Predictions are difficult...


...Especially about the future. Tim Harford points this out in his column in the FT:

There is a simple reason why most economic forecasts are useless, which is that forecasting is hard. We don’t fully understand the underlying economic processes that produce the results we wish to forecast (growth, inflation, house prices), nor can we measure all the variables accurately, nor anticipate the sudden shifts caused by politics or technological change.

Now that is fairly obvious, and it's why economists have predicted successfully nine of the last three recessions. It might also be why I pay so little attention to macroeconomics (no, it's not solely because I can't get my head around the mathematical models) and prefer to assume that if we get the microeconomics of the incentives that people face at least roughly right then theings will pretty much work out OK.

There's a larger point there though: one that Hayek made repeatedly. We simply don't know enough about the economy to be able to plan it: if we can't even forecast growth or inflation, then how can we forecast sufficiently well to be able to plan anything else? The number of houses needed? The technological changes that are going to happen? The demand for sugar? It's simply not possible to do so thus we shouldn't even be trying.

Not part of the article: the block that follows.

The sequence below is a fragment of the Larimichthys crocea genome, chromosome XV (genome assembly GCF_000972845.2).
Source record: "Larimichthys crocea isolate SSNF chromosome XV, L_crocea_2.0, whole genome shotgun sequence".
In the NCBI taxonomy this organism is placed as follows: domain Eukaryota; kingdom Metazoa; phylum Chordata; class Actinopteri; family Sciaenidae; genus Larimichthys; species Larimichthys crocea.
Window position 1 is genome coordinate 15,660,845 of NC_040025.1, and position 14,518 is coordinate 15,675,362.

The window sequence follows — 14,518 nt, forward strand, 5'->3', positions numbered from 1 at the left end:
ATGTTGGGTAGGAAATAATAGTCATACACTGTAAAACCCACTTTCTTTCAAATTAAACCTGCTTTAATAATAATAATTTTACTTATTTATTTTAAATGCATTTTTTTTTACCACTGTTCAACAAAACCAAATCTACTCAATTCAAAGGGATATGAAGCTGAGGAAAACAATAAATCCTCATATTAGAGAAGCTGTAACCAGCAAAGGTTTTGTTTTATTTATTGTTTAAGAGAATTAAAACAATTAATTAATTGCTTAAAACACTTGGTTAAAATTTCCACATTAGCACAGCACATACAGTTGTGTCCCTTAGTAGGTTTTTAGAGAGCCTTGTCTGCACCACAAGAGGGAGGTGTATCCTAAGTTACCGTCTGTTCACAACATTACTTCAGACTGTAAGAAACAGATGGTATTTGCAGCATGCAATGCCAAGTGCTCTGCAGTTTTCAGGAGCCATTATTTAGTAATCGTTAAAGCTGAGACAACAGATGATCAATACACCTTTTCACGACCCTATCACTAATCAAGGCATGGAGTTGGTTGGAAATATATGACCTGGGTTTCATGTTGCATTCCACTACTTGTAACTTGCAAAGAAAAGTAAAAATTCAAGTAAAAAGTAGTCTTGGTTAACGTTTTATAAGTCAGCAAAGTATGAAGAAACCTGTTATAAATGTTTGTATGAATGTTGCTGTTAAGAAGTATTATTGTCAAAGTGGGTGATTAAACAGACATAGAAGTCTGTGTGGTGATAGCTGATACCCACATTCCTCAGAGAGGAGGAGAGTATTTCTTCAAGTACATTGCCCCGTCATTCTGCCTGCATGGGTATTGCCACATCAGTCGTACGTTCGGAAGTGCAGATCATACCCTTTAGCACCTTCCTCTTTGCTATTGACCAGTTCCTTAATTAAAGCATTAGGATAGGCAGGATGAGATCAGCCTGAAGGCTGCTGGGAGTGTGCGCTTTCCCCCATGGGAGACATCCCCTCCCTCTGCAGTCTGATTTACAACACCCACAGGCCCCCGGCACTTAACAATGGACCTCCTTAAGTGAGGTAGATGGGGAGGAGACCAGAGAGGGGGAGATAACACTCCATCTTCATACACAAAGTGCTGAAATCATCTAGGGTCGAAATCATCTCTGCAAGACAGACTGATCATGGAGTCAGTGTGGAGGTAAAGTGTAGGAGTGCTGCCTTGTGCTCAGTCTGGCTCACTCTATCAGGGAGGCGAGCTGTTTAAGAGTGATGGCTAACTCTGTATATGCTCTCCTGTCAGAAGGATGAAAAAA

Harford does point out that at least baby steps are being taken though. One major problem with the forecasts is that not only don't they anticipate changes called "structural breaks", a change in technology say which changes the necessary assumptions of the models. Not only do they not anticipate them (and thus make them useless) they fail to even recognise them when they have happened.

But even if structural breaks cannot be predicted, that is no excuse for nihilism. Hendry’s methodology has already produced something worth having: the ability to spot structural breaks as they are happening. Even if Hendry cannot predict when the world will change, his computer-automated techniques can quickly spot the change after the fact.

This is an advance: at least we can now say why our model has failed to mimic the real world, even if only after the fact. No doubt in another century or two we'll be able to predict such structural breaks and at that point perhaps planning, perhaps even socialist calculation, might be possible.

So, until 2208 we seem to be stuck with the only useful calculation and planning method we've so far discovered, markets and their interactions. It's good to get these things sorted out for a few lifetimes at a time, isn't it?